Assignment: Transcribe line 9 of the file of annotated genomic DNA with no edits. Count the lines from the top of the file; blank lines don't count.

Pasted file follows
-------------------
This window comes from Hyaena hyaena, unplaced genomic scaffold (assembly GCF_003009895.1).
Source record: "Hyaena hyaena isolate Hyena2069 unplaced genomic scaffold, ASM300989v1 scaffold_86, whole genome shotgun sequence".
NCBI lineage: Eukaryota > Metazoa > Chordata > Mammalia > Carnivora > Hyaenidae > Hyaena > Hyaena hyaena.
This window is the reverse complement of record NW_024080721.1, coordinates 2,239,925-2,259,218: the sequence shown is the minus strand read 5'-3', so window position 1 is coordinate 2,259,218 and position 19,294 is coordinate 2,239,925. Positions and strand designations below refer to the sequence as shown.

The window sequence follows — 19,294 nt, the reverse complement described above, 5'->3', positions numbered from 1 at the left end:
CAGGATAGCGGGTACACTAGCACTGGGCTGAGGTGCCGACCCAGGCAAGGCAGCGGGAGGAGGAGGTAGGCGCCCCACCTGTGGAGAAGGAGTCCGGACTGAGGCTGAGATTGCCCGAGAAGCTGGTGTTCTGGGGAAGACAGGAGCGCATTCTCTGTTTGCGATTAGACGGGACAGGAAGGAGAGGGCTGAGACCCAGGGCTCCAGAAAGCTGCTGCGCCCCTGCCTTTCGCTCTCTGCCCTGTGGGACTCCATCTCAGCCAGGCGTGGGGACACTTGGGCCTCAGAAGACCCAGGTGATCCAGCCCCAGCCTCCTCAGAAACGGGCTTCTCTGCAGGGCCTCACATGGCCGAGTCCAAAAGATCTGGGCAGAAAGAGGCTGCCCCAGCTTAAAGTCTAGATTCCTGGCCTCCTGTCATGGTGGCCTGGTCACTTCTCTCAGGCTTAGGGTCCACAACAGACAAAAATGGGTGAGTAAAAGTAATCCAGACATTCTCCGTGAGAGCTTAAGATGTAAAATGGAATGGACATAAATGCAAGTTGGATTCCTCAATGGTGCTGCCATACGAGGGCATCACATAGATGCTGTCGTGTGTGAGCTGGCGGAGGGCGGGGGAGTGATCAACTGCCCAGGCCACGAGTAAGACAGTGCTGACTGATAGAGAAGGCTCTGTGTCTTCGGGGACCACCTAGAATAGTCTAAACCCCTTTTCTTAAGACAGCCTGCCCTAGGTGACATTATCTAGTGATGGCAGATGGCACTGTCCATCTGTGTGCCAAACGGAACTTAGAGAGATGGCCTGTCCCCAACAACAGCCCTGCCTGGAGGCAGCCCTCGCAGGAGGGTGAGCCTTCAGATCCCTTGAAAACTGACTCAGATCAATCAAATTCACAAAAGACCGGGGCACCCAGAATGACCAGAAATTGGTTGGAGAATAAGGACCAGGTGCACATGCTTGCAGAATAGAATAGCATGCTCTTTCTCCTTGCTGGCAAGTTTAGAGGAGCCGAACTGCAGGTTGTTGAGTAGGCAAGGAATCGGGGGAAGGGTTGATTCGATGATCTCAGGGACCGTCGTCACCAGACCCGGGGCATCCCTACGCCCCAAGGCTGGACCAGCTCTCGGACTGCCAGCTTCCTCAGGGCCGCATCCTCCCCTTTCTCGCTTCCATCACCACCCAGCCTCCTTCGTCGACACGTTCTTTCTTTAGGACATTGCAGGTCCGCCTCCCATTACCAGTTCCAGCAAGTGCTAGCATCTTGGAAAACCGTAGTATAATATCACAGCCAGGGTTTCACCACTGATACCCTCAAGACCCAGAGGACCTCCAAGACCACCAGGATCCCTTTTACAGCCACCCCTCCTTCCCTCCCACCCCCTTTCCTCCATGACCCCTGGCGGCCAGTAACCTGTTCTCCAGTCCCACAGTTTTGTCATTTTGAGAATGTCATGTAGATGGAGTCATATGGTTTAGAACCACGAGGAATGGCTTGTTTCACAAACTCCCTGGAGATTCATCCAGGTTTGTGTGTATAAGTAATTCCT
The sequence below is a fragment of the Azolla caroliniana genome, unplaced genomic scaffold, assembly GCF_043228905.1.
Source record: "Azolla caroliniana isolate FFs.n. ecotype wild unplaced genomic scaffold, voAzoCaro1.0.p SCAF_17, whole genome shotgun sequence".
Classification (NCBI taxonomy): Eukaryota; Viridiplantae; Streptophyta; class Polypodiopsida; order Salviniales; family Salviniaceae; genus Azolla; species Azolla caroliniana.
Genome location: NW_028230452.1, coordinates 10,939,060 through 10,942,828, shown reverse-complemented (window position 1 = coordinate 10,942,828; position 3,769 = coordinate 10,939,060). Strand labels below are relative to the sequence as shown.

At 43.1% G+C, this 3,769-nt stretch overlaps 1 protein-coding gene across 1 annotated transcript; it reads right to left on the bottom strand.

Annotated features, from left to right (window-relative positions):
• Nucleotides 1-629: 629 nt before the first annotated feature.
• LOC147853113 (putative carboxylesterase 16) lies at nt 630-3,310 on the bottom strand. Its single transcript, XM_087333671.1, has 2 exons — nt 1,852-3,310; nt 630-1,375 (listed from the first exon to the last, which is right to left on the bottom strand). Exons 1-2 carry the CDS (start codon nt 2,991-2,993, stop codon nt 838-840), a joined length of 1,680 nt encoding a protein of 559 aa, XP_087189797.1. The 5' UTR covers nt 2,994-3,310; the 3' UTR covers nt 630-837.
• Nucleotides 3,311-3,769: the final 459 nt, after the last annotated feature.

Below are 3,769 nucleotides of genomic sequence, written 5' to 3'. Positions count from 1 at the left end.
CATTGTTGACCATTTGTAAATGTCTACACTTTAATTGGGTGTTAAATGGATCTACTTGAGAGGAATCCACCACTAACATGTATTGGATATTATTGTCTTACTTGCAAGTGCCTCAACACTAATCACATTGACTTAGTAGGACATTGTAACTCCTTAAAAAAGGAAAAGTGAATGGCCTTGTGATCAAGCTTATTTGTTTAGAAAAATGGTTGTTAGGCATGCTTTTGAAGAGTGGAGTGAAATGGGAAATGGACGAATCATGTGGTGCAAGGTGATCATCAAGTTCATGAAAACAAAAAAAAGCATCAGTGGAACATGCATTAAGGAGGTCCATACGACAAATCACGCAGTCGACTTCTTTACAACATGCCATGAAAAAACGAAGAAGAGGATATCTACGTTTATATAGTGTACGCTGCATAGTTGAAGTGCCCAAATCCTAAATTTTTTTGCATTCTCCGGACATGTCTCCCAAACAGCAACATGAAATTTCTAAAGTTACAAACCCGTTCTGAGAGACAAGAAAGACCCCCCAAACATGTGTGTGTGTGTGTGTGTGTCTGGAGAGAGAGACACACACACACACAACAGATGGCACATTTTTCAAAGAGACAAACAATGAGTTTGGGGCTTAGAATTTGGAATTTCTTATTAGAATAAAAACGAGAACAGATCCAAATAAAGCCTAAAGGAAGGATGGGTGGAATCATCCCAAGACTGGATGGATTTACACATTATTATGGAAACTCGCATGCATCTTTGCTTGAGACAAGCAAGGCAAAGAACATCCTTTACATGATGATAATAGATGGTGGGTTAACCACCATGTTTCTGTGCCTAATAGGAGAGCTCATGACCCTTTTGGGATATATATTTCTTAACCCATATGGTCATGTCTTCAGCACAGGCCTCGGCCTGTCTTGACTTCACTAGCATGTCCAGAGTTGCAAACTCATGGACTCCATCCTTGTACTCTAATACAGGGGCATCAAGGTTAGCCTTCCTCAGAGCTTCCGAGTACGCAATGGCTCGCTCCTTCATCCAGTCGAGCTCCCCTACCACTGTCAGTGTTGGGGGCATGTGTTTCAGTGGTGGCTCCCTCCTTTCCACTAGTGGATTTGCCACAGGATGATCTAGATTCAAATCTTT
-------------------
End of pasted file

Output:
Classification (NCBI taxonomy): Eukaryota; Viridiplantae; Streptophyta; class Polypodiopsida; order Salviniales; family Salviniaceae; genus Azolla; species Azolla caroliniana.